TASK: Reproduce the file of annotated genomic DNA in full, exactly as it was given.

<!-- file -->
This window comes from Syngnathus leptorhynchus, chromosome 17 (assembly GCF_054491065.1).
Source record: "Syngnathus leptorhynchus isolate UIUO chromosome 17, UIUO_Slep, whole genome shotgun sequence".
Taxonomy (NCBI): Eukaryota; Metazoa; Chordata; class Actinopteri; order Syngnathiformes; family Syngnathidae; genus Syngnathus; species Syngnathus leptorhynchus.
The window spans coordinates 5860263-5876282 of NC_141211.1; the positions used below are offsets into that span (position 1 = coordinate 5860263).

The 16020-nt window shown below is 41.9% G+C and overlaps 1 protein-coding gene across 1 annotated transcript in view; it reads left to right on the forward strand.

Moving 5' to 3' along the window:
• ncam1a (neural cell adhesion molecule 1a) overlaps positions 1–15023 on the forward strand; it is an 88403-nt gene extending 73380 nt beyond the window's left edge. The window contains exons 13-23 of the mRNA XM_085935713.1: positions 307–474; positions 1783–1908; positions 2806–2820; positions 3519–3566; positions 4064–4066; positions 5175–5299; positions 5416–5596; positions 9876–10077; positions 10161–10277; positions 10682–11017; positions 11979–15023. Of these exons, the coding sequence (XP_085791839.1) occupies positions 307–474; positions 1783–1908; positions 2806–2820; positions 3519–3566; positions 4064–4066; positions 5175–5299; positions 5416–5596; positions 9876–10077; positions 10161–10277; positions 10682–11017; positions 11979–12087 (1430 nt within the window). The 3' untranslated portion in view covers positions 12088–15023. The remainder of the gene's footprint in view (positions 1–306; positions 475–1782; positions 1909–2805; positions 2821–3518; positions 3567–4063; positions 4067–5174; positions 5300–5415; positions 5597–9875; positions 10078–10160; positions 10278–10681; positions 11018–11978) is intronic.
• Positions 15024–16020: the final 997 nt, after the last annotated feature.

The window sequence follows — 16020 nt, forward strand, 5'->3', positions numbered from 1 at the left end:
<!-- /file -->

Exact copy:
This window comes from Syngnathus leptorhynchus, chromosome 17 (assembly GCF_054491065.1).
Source record: "Syngnathus leptorhynchus isolate UIUO chromosome 17, UIUO_Slep, whole genome shotgun sequence".
Taxonomy (NCBI): Eukaryota; Metazoa; Chordata; class Actinopteri; order Syngnathiformes; family Syngnathidae; genus Syngnathus; species Syngnathus leptorhynchus.
The window spans coordinates 5860263-5876282 of NC_141211.1; the positions used below are offsets into that span (position 1 = coordinate 5860263).

The 16020-nt window shown below is 41.9% G+C and overlaps 1 protein-coding gene across 1 annotated transcript in view; it reads left to right on the forward strand.

Moving 5' to 3' along the window:
• ncam1a (neural cell adhesion molecule 1a) overlaps positions 1–15023 on the forward strand; it is an 88403-nt gene extending 73380 nt beyond the window's left edge. The window contains exons 13-23 of the mRNA XM_085935713.1: positions 307–474; positions 1783–1908; positions 2806–2820; positions 3519–3566; positions 4064–4066; positions 5175–5299; positions 5416–5596; positions 9876–10077; positions 10161–10277; positions 10682–11017; positions 11979–15023. Of these exons, the coding sequence (XP_085791839.1) occupies positions 307–474; positions 1783–1908; positions 2806–2820; positions 3519–3566; positions 4064–4066; positions 5175–5299; positions 5416–5596; positions 9876–10077; positions 10161–10277; positions 10682–11017; positions 11979–12087 (1430 nt within the window). The 3' untranslated portion in view covers positions 12088–15023. The remainder of the gene's footprint in view (positions 1–306; positions 475–1782; positions 1909–2805; positions 2821–3518; positions 3567–4063; positions 4067–5174; positions 5300–5415; positions 5597–9875; positions 10078–10160; positions 10278–10681; positions 11018–11978) is intronic.
• Positions 15024–16020: the final 997 nt, after the last annotated feature.

The window sequence follows — 16020 nt, forward strand, 5'->3', positions numbered from 1 at the left end: